It is true, as argued by the insurer, that the insured is obliged to act reasonably to protect the property from further damage. See G.L. c. 175, § 99. Twelfth, as amended by St.1981, c. 718.5 But such a duty inures to the benefit of the insurer, which continues under the policy to be liable for damage to the property from insured risks during the policy period.
The insurer warns against finding “implied coverage” for all consequential expenses related to a fire loss beyond contractor and repair charges, such as accountant's fees, adjustor charges, and attorney's fees. We find no such obligation in this policy. We rely on the express language of the policy itself and take only the smallest step of inference to give meaning to an otherwise meaningless phrase in the contract.
1. The policy covered not only fire loss but also loss due to vandalism.
2. Unambiguous words “must be interpreted in their usual and ordinary sense,” County of Barnstable v. American Financial Corp., 51 Mass.App.Ct. 213, 215, 744 N.E.2d 1107 (2001), while any ambiguity in the policy must be construed against the insurer. See Hakim v. Massachusetts Insurers' Insolvency Fund, 424 Mass. at 281, 675 N.E.2d 1161; Church of Christ in Lexington v. St. Paul Surplus Lines Ins. Co., 22 Mass.App.Ct. 407, 410, 494 N.E.2d 45 (1986). An ambiguity exists when the language contained in an insurance contract is susceptible of more than one meaning. Lumbermens Mut. Cas. Co. v. Offices Unlimited, Inc., 419 Mass. 462, 466, 645 N.E.2d 1165 (1995). However, an ambiguity does not exist solely because there is a conflicting interpretation between the parties. See Jefferson Ins. Co. v. Holyoke, 23 Mass.App.Ct. 472, 475, 503 N.E.2d 474 (1987).
3. Identical language was interpreted in the case of Klein's Moving & Storage, Inc. v. Westport Ins. Corp., 196 Misc.2d 735, 738-739, 766 N.Y.S.2d 495 (N.Y.Sup.2003), as not requiring the insurer to pay the cost of moving goods out of a warehouse for the purpose of repainting the premises that had been damaged by fire and not for the purpose of preventing further loss to the property. Here the expense involved was clearly incurred to protect property from further damage. See Royal Indem. Co. v. Grunberg, 155 A.D.2d 187, 189-190, 553 N.Y.S.2d 527 (1990); Benjamin Shapiro Realty Co. v. Agricultural Ins. Co., 287 A.D.2d 389, 389-390, 731 N.Y.S.2d 453 (2001), in which the insured parties were entitled to reimbursement of costs incurred in preventing much greater loss where the insureds had a contractual duty to take all reasonable steps to protect the covered property from further damage by a covered cause of loss.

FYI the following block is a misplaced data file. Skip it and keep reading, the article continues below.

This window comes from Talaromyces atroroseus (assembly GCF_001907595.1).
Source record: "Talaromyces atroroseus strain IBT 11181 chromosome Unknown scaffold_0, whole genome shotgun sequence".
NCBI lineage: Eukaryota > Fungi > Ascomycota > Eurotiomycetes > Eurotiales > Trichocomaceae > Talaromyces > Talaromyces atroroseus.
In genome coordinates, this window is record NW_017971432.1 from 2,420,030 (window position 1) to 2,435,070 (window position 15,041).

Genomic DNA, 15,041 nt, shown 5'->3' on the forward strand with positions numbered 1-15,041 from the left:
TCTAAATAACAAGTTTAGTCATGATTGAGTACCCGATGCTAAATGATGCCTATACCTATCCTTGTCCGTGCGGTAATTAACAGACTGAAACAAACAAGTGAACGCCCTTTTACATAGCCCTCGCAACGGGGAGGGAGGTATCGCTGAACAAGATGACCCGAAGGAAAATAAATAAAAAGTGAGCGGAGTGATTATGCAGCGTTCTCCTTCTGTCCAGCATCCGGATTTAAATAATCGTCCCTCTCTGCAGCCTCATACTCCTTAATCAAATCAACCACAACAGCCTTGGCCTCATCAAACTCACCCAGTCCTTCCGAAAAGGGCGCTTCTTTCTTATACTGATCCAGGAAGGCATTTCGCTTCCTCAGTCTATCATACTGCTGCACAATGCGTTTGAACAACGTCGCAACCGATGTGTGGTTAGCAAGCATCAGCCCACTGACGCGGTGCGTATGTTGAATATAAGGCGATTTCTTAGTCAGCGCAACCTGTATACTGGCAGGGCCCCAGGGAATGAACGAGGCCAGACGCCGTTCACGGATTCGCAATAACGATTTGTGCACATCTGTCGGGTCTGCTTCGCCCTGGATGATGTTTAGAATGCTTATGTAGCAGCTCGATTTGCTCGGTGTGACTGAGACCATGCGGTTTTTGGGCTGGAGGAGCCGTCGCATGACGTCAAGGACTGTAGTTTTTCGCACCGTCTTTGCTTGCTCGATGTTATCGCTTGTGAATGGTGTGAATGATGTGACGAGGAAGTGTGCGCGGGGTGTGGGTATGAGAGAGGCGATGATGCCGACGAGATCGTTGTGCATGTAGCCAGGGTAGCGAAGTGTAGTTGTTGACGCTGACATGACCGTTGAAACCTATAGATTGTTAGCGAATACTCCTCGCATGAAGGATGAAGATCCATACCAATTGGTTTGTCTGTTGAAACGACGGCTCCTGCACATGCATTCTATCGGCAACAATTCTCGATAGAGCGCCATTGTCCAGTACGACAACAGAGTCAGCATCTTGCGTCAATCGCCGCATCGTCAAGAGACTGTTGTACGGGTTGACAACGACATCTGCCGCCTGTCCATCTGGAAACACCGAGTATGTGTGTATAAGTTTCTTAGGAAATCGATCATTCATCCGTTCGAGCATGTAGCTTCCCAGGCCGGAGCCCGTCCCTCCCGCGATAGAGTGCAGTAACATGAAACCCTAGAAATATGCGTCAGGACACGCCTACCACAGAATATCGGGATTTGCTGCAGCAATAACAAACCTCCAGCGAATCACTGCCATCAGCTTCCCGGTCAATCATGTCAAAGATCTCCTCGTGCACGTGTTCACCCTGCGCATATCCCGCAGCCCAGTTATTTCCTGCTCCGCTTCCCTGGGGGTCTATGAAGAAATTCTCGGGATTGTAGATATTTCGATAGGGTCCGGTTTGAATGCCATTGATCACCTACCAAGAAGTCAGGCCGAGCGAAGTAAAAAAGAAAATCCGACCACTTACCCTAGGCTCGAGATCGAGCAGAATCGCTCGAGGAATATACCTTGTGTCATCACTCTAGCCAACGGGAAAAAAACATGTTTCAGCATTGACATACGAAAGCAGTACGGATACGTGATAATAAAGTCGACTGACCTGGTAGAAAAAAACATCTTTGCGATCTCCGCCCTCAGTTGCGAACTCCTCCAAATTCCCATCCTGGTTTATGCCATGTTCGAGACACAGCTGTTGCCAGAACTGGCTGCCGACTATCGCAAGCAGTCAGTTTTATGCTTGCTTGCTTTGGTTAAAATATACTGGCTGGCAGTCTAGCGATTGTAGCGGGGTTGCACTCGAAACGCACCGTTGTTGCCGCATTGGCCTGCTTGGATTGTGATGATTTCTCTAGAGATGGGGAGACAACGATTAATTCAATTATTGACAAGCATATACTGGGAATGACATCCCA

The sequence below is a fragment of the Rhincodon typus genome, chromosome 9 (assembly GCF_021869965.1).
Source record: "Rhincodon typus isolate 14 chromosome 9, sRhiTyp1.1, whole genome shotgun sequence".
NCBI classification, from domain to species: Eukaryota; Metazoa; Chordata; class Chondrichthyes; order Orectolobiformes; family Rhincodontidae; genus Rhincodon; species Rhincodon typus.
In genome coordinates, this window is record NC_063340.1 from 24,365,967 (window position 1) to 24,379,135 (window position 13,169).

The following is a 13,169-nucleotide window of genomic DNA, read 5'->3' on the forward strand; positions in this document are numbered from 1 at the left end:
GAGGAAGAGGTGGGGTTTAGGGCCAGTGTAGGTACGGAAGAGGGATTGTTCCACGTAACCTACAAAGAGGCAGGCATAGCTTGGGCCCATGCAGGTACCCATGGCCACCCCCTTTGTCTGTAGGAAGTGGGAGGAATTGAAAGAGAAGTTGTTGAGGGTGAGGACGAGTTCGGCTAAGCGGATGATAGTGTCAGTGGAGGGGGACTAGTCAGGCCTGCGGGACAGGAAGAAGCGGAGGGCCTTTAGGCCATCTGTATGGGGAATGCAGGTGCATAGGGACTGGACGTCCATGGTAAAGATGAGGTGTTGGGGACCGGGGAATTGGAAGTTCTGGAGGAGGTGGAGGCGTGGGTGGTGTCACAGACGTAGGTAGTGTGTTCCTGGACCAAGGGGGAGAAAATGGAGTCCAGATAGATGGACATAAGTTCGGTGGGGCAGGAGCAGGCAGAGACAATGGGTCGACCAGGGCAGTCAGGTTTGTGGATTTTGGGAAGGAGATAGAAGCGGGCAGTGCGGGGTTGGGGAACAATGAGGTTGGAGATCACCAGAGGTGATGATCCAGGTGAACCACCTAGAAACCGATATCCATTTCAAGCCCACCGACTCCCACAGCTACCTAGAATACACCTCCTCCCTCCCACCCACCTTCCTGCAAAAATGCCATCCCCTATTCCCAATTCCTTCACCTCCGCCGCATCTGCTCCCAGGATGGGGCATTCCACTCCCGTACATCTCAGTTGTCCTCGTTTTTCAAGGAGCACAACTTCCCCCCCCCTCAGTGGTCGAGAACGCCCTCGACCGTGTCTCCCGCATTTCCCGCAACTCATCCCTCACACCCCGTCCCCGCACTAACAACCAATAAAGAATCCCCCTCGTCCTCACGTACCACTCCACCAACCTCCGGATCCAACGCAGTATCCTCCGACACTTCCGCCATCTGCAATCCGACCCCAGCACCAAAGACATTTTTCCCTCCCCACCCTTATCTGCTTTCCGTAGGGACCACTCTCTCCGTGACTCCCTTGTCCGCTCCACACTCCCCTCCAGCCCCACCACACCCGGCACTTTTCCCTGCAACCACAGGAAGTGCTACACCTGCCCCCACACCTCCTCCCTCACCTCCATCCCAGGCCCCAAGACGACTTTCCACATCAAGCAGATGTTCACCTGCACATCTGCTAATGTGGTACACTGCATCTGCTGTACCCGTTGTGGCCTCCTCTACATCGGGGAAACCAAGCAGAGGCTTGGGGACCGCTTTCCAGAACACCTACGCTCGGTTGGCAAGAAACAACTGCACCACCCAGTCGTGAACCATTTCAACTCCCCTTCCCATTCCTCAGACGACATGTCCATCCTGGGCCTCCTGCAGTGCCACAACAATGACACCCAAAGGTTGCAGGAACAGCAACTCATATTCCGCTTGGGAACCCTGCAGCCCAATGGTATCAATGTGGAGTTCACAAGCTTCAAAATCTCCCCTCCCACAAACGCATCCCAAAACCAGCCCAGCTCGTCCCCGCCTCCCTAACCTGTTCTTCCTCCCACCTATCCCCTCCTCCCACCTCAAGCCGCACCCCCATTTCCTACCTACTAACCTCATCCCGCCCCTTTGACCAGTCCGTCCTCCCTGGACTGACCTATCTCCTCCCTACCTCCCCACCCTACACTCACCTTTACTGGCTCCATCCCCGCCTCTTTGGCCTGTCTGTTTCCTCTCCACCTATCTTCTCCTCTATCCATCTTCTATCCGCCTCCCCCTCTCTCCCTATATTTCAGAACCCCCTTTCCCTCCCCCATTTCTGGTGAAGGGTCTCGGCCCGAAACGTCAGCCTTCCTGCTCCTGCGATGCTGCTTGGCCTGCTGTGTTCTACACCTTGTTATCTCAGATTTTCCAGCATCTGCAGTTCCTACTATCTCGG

4. We note that another kind of expense incurred in connection with a loss, but not related to the damage to the property itself, is also provided for, but in a manner that is not limited by the limits of insurance. If a fee must be paid to a fire department as a service charge for responding to the fire, such fees up to $1,000 will be paid under the policy and that fee is in excess of the limits of coverage.
5. General Laws c. 175, § 99, prescribes the standard form for Massachusetts fire insurance policies. See In-Towne Restaurant Corp. v. Aetna Cas. & Sur. Co., 9 Mass.App.Ct. 534, 541, 402 N.E.2d 1385 (1980). It provides, in relevant part, that the insurer “shall not be liable for loss by fire or other perils insured against in this policy caused, directly or indirectly, by ․ (i) neglect of the insured to use all reasonable means to save and preserve the property at and after a loss․” G.L. c. 175, § 99. Twelfth, as inserted by St.1943, c. 462, and as amended by St.1951, c. 478, § 1.